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Friday, January 29, 2016

San Diego Conviction for Driving on Meth Reversed on Appeal

San Diego Conviction for Driving on Meth Reversed on Appeal

The California Court of Appeal recently overturned a conviction for driving under the influence (DUI) of methamphetamine in People v. Torres. Mr. Torres had been convicted by a jury after being arrested and charged under California Vehicle Code section 23152(a), driving under the influence of alcohol or drugs.

Torres was seen leaving a suspected meth house that was under police surveillance. Police followed him for a short distance and then pulled him over when he overshot the stop sign limit line before coming to a complete stop. Once pulled over, Torres exhibited symptoms of methamphetamine use including profuse sweating, rigid muscles, chemical odor, bad breath and slow to constrict pupils. Torres later admitted to using meth within the past two days and submitted to a urine test which came back at fairly high levels.

You would think that Mr. Torres would have taken a plea bargain along the way, but his attorney was smart. To be found guilty of driving under the influence of a drug, "the . . . drug(s) must have so far affected the nervous system, the brain, or muscles [of the individual] as to impair to an appreciable degree the ability to operate a vehicle in a manner like that of an ordinarily prudent and cautious person in full possession of his faculties." (People v. Canty (2004) 32 Cal.4th 1266, 1278.)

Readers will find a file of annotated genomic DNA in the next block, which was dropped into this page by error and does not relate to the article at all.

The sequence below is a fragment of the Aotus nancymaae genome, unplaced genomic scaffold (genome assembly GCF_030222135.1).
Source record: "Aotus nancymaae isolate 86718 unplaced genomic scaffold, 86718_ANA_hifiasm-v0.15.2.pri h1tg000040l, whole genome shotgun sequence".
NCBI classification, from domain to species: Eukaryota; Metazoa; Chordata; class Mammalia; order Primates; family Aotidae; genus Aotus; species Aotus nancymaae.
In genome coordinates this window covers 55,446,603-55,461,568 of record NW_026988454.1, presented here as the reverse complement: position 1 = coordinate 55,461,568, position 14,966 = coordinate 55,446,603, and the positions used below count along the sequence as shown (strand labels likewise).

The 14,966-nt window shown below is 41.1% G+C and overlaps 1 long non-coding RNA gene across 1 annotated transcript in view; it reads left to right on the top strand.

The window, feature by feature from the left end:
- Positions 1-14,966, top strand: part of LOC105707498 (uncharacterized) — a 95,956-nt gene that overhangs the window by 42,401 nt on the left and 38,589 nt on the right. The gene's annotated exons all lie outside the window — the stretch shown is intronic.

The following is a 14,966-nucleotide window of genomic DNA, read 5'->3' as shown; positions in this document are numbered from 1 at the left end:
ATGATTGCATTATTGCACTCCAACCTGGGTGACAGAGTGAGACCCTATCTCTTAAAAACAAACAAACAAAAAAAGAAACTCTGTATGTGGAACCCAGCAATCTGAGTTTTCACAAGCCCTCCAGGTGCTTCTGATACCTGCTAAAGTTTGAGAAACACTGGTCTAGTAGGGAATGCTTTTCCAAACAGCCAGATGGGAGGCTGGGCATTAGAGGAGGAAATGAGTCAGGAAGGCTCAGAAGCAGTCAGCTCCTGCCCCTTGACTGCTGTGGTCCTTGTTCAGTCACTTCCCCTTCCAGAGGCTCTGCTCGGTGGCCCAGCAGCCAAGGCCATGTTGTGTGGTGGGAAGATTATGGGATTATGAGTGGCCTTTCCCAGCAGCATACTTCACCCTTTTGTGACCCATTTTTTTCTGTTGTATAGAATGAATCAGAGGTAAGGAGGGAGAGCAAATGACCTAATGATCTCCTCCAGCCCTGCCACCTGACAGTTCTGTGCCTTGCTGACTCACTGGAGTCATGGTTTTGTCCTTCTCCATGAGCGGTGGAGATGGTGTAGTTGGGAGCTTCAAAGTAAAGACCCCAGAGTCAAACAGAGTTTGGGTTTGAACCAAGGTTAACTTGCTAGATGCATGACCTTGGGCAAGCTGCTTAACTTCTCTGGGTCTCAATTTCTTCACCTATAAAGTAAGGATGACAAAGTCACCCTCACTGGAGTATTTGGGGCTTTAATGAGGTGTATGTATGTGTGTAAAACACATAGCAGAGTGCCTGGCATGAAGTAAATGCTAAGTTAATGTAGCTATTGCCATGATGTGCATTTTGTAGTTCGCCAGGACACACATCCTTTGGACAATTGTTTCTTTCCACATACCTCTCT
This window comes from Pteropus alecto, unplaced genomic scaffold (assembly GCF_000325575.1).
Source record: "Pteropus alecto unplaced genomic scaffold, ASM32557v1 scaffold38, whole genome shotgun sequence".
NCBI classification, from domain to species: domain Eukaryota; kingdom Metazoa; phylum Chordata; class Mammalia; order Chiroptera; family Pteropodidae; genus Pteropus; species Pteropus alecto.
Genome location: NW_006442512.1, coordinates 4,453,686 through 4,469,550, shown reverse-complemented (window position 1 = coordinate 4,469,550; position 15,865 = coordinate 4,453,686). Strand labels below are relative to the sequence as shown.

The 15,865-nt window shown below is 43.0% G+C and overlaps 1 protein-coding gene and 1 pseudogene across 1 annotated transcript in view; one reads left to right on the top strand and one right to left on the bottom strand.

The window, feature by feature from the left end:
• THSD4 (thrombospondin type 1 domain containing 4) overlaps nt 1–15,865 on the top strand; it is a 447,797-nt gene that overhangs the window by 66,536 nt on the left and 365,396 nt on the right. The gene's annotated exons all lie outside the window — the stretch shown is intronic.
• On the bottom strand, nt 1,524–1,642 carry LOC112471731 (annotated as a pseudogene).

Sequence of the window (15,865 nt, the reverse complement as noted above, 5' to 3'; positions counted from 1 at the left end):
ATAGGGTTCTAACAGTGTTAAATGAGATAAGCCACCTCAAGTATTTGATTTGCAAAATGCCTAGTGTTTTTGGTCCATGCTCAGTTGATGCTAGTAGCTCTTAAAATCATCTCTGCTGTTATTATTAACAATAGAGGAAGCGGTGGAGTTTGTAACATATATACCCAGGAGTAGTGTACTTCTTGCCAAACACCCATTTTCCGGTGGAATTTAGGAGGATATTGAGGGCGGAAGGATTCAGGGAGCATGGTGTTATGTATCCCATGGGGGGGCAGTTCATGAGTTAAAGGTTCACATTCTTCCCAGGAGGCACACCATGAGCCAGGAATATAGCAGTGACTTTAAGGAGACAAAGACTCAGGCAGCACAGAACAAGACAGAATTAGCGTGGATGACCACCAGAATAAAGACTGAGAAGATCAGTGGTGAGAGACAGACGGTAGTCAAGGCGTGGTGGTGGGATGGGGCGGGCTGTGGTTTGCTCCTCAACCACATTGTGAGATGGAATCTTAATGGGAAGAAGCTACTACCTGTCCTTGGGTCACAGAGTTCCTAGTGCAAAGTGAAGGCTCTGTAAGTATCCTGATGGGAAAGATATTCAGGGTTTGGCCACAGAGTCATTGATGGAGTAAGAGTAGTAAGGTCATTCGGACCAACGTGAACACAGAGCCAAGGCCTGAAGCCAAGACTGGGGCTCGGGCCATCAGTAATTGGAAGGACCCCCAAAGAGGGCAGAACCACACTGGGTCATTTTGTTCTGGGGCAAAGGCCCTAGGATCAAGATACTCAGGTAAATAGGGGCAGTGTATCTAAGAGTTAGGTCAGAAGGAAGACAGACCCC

But in Mr. Torres' case, the police did not observe him driving irradically. The testifying officer admitted that failing to stop at the limit line is not sufficient to establish that the driver is under the influence of a drug. Further, the arresting officer did no field tests to determine if Mr. Torres' ability to drive was impared. In fact, the arresting officer admitted to having no training to determine the effects of drug use on driving ability.

So, despite the fact that Mr. Torres was convicted by a jury and likely served most if not all of his 120 day sentence before his appeal was decided, his conviction was eventually reversed. And that is significant, because most drug users reoffend even if they want and seek out treatment. A prior conviction can have vast implications in a subsequent case including less willingness on the part of the prosecution to plea bargain and stiffer sentences. 

If you have been charged with driving under the influence of a drug in San Diego County, it is essential that you contact a skilled San Diego DUI defense attorney. A good lawyer will closely evaluate the evidence in your case and determine if the police and prosecution have collected enough evidence to seek and obtain a conviction. 

To the unskilled eye, the facts in Torres' case looked like he should plea to the charges. To a lawyer familiar with the holding in the Torres case and the entire intricate web of DUI case law, the facts presented an opportunity to get the charges dismissed.

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